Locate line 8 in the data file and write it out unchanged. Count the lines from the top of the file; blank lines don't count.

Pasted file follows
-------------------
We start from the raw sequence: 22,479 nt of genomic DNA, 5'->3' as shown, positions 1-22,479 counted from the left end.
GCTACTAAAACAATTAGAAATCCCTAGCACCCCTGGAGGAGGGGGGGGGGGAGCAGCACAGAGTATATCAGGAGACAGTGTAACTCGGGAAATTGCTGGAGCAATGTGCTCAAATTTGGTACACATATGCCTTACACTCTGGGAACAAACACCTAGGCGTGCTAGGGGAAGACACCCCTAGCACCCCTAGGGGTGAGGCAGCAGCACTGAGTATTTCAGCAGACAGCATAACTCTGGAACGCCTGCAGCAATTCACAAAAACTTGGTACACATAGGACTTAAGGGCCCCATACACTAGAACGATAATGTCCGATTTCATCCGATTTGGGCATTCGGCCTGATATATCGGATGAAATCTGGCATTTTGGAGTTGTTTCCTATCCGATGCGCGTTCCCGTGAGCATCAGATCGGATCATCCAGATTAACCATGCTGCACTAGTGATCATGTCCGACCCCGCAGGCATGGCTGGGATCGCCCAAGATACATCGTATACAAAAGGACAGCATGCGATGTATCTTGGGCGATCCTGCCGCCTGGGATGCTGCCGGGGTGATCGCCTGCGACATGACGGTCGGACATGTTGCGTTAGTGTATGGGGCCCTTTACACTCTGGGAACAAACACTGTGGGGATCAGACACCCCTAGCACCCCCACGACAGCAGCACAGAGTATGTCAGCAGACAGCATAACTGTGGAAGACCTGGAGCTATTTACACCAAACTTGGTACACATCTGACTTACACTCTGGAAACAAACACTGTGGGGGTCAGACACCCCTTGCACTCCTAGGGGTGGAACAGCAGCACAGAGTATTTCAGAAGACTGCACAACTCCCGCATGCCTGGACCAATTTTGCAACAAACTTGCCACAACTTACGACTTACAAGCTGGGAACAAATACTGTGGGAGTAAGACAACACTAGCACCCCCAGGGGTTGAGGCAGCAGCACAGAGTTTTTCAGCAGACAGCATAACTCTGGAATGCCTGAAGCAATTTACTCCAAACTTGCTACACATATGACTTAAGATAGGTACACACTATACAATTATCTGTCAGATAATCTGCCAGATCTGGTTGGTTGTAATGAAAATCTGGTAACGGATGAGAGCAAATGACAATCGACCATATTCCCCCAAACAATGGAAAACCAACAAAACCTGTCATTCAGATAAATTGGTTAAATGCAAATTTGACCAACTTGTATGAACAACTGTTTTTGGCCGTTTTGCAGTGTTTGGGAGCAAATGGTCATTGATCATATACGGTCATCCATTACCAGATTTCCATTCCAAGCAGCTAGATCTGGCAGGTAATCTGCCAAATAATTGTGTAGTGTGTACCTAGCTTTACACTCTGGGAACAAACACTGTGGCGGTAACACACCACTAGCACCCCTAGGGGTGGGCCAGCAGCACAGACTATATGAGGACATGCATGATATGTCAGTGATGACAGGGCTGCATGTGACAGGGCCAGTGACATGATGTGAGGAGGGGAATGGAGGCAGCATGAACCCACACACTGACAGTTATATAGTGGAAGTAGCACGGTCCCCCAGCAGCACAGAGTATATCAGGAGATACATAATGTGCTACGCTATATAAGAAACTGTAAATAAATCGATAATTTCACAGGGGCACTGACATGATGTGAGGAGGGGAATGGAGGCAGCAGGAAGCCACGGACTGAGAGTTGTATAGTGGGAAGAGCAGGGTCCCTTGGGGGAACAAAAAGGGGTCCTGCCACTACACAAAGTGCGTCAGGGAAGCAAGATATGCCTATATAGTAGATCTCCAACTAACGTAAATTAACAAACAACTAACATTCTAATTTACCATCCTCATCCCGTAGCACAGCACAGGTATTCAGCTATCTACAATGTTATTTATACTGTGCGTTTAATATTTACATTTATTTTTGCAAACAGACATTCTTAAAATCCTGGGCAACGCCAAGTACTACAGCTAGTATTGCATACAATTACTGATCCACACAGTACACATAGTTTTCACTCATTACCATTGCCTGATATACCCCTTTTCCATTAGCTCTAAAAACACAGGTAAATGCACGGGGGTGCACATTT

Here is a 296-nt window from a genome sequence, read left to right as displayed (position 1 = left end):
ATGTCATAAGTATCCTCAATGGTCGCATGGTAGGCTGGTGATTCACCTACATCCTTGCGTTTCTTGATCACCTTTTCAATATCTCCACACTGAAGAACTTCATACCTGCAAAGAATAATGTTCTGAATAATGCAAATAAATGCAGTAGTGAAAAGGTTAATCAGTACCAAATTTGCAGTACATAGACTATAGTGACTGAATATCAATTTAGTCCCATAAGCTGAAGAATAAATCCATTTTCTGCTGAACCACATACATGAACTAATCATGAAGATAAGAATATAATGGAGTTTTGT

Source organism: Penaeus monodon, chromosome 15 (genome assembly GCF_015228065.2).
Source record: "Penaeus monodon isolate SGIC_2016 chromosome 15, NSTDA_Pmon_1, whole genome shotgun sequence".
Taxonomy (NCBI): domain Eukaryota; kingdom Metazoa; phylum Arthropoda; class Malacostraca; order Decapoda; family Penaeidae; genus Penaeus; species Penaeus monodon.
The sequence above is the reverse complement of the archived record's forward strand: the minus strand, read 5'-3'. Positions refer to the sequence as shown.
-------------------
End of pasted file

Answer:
The sequence above is the reverse complement of the archived record's forward strand: the minus strand, read 5'-3'. Positions refer to the sequence as shown.